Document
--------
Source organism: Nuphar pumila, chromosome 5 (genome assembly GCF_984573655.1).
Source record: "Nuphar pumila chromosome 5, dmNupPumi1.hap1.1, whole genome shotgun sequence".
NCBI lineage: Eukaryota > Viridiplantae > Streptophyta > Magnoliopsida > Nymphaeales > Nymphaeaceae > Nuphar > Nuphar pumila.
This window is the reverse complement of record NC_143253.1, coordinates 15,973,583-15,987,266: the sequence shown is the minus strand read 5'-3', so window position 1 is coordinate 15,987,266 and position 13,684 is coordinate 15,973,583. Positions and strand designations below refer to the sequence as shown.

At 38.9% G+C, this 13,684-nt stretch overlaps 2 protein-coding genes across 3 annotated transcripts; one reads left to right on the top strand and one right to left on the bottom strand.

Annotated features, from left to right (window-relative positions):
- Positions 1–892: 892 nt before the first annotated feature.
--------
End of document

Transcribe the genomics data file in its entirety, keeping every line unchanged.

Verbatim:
Source organism: Nuphar pumila, chromosome 5 (genome assembly GCF_984573655.1).
Source record: "Nuphar pumila chromosome 5, dmNupPumi1.hap1.1, whole genome shotgun sequence".
NCBI lineage: Eukaryota > Viridiplantae > Streptophyta > Magnoliopsida > Nymphaeales > Nymphaeaceae > Nuphar > Nuphar pumila.
This window is the reverse complement of record NC_143253.1, coordinates 15,973,583-15,987,266: the sequence shown is the minus strand read 5'-3', so window position 1 is coordinate 15,987,266 and position 13,684 is coordinate 15,973,583. Positions and strand designations below refer to the sequence as shown.

At 38.9% G+C, this 13,684-nt stretch overlaps 2 protein-coding genes across 3 annotated transcripts; one reads left to right on the top strand and one right to left on the bottom strand.

Annotated features, from left to right (window-relative positions):
- Positions 1–892: 892 nt before the first annotated feature.